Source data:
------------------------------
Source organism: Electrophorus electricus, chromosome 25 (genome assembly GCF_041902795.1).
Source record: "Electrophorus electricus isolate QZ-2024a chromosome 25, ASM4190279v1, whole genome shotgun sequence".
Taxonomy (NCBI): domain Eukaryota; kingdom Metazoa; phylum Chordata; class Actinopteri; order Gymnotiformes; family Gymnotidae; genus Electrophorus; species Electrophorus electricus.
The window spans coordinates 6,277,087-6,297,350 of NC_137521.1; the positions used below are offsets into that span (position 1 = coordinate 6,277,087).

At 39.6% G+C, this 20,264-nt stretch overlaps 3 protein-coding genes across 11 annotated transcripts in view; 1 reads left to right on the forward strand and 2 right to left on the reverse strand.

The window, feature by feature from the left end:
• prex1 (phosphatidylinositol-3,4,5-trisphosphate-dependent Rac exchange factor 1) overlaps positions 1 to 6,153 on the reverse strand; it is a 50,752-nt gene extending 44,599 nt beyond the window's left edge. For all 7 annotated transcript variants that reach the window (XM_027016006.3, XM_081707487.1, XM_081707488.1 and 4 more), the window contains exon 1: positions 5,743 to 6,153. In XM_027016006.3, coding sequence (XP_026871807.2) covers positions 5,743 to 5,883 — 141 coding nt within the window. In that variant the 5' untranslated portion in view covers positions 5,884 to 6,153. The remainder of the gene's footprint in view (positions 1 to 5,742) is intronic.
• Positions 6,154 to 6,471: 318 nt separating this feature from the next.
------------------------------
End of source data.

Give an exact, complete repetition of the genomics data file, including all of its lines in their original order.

Source organism: Electrophorus electricus, chromosome 25 (genome assembly GCF_041902795.1).
Source record: "Electrophorus electricus isolate QZ-2024a chromosome 25, ASM4190279v1, whole genome shotgun sequence".
Taxonomy (NCBI): domain Eukaryota; kingdom Metazoa; phylum Chordata; class Actinopteri; order Gymnotiformes; family Gymnotidae; genus Electrophorus; species Electrophorus electricus.
The window spans coordinates 6,277,087-6,297,350 of NC_137521.1; the positions used below are offsets into that span (position 1 = coordinate 6,277,087).

At 39.6% G+C, this 20,264-nt stretch overlaps 3 protein-coding genes across 11 annotated transcripts in view; 1 reads left to right on the forward strand and 2 right to left on the reverse strand.

The window, feature by feature from the left end:
• prex1 (phosphatidylinositol-3,4,5-trisphosphate-dependent Rac exchange factor 1) overlaps positions 1 to 6,153 on the reverse strand; it is a 50,752-nt gene extending 44,599 nt beyond the window's left edge. For all 7 annotated transcript variants that reach the window (XM_027016006.3, XM_081707487.1, XM_081707488.1 and 4 more), the window contains exon 1: positions 5,743 to 6,153. In XM_027016006.3, coding sequence (XP_026871807.2) covers positions 5,743 to 5,883 — 141 coding nt within the window. In that variant the 5' untranslated portion in view covers positions 5,884 to 6,153. The remainder of the gene's footprint in view (positions 1 to 5,742) is intronic.
• Positions 6,154 to 6,471: 318 nt separating this feature from the next.